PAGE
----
Translated, the generous gift by the Carneys will enable Brown to invest in new research, attract new talent and build out its technology infrastructure, increasing the school’s reputation as a national hub of neuroscience research.

While the brain science institute at Brown has attracted much notoriety for its work on BrainGate, to help people overcome the damage from severe strokes by engineering alternative pathways for signaling through a brain-computer interface, many of the current research efforts focus on translational research initiatives, such as the work by Robert Reenan.

Reenan has engineered ALS-causing genetic mutations in fruit flies, in efforts to identify and replicate what is known as the “suppressor gene” that mitigates the harmful effects of the gene, with the goal to research “small molecule” compounds that can pharmacologically achieve similarly beneficial effects in the ALS flies.

As Diane Lipscombe, the director of the Carney Institute for Brain Science as well as president-elect of the Society for Neuroscience, the field’s international professional organization, told ConvergenceRI in an email following the announcement of the $100 million gift: “Rob [Reenan] is part of a team project funded by ALS Finding a Cure and coordinated by the Carney Institute, which includes myself, Rob, three other principal investigators at Brown and labs at UMass and Massachusetts General Hospital.”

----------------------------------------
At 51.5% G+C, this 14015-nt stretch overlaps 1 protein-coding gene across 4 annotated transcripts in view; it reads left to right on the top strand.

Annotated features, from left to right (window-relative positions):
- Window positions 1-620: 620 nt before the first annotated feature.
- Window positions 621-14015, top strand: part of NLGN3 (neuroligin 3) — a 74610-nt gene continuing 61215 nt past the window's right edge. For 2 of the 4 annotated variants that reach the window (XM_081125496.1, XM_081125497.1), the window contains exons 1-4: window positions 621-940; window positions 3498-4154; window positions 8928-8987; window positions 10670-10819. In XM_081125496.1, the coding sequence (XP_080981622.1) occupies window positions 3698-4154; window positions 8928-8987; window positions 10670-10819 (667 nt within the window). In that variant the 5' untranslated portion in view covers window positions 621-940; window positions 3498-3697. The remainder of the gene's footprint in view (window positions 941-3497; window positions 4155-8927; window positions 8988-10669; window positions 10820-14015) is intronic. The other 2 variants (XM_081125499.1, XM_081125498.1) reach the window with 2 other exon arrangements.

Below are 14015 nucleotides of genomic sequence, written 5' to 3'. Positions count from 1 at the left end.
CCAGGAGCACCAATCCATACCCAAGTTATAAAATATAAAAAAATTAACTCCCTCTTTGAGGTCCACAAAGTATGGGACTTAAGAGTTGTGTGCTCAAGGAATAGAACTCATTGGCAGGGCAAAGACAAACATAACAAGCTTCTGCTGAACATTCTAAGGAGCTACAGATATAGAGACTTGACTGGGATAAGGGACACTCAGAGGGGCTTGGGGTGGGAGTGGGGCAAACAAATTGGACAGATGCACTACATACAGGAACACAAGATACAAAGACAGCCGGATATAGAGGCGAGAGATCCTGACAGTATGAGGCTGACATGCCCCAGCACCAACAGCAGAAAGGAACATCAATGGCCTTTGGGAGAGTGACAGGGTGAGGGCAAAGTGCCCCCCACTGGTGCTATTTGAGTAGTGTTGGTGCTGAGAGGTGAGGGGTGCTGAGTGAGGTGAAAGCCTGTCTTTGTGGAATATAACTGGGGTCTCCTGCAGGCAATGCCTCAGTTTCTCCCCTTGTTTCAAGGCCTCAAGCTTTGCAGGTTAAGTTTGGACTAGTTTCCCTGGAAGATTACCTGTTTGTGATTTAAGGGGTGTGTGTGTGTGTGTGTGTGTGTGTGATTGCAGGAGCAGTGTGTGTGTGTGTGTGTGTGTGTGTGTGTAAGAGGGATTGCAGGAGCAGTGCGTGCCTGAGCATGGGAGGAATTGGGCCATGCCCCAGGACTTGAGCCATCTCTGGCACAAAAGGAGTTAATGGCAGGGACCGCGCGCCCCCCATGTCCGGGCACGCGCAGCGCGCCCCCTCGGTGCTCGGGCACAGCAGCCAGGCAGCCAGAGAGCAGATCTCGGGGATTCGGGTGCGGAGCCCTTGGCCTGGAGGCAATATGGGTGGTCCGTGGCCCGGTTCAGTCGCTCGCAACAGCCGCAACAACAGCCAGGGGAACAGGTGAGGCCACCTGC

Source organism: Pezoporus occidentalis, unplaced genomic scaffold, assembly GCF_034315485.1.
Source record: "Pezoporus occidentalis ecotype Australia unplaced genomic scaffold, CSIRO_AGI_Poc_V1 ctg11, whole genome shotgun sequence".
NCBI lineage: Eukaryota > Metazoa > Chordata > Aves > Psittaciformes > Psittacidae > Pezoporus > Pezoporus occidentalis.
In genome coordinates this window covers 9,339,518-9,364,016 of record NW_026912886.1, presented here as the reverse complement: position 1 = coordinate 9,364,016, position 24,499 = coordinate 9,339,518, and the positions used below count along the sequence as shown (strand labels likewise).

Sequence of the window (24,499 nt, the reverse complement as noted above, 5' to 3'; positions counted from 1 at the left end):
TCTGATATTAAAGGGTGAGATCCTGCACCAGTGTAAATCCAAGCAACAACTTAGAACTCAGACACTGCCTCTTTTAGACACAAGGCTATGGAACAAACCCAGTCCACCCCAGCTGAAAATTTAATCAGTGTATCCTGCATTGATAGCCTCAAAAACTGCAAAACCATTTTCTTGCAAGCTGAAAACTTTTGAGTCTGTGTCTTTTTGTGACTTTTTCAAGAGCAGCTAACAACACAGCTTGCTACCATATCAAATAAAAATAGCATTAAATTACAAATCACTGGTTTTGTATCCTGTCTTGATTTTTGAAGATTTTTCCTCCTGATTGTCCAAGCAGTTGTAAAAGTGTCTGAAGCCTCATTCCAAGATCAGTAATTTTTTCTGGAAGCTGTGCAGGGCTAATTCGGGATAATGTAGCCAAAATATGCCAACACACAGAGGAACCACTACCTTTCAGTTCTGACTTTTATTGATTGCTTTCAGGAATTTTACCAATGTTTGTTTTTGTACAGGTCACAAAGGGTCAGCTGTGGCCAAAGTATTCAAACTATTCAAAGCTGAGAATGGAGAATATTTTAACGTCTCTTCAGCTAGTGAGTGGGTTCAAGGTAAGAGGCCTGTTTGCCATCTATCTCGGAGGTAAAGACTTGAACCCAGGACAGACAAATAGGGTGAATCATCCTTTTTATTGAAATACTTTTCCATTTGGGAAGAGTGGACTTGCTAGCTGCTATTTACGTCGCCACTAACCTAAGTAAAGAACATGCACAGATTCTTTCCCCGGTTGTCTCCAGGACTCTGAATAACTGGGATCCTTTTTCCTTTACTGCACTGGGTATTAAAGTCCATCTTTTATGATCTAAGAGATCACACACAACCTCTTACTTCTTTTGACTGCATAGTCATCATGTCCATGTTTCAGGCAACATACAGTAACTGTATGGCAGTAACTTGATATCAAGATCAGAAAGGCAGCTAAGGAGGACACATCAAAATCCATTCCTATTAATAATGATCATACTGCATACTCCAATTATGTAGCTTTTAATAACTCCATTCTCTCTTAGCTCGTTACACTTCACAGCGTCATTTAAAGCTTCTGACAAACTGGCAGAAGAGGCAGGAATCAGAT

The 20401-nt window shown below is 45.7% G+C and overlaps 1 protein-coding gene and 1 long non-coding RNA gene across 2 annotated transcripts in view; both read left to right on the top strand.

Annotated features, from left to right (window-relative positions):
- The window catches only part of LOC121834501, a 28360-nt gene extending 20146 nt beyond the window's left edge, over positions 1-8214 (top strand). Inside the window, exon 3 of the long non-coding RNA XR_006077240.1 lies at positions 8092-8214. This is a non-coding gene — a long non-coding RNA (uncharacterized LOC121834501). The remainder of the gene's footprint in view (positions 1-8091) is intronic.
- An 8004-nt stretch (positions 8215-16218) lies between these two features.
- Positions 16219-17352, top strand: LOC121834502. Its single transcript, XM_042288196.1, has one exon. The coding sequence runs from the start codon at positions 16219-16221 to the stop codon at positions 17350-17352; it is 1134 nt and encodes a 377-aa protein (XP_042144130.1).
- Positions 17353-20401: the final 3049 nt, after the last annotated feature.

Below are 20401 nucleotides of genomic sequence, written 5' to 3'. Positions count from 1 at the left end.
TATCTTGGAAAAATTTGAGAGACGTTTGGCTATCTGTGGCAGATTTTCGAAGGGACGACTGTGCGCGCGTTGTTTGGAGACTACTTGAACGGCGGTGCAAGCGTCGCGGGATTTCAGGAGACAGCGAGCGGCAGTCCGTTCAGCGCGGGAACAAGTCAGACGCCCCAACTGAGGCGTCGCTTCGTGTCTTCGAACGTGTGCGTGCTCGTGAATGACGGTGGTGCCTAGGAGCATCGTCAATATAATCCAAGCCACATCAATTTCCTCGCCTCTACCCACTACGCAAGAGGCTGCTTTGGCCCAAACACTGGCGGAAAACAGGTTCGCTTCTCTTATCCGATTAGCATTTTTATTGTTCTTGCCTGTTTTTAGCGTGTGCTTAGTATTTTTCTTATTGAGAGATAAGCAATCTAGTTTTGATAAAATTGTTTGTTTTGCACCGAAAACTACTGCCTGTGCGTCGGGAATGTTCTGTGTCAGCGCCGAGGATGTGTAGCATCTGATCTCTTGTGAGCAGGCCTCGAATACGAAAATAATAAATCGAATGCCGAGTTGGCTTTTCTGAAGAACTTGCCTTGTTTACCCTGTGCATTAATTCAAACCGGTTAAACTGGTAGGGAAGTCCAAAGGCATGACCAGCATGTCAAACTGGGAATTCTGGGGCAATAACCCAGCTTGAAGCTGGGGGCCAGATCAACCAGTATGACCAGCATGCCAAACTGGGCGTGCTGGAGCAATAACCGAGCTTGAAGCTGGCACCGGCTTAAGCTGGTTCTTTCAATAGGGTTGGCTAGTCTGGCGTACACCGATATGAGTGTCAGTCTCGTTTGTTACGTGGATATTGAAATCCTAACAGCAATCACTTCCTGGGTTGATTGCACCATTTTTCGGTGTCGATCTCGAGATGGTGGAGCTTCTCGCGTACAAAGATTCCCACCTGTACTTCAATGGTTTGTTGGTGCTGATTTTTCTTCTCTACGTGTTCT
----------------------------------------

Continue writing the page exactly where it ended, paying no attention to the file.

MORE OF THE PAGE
In describing the work at the Carney Institute for Brain Science in an article published by Brown University news, Lipscombe said: “To understand the human brain is, for me and for many of my colleagues, the final frontier. We’re in an incredible moment in time right now in brain science. The time is now. There is no time to wait.”

Lipscombe continued: “Brown is a unique and special place, regardless of what your interest is in the brain. So, if you’re interested in building machines that mimic the brain, this is the place to do that, because our engineers are working very closely with neuroscientists. We don’t see boundaries; we just see our colleagues and we don’t care where they are, we don’t care what department they’re in. There are literally no boundaries for working across disciplines, which is where the exciting things happen, at that interface between engineering and neuroscience, or applied math and engineering, computer science and neuroscience, or cognitive linguistics and neuroscience.”

Can you say bioluminescent optogenetics?
Christopher Moore, who is the associate director of the Carney Institute for Brain Science, received a grant from the National Science Foundation to create a national research hub for training students in the tools and techniques of bioluminescent optogenetics, or BL-OG.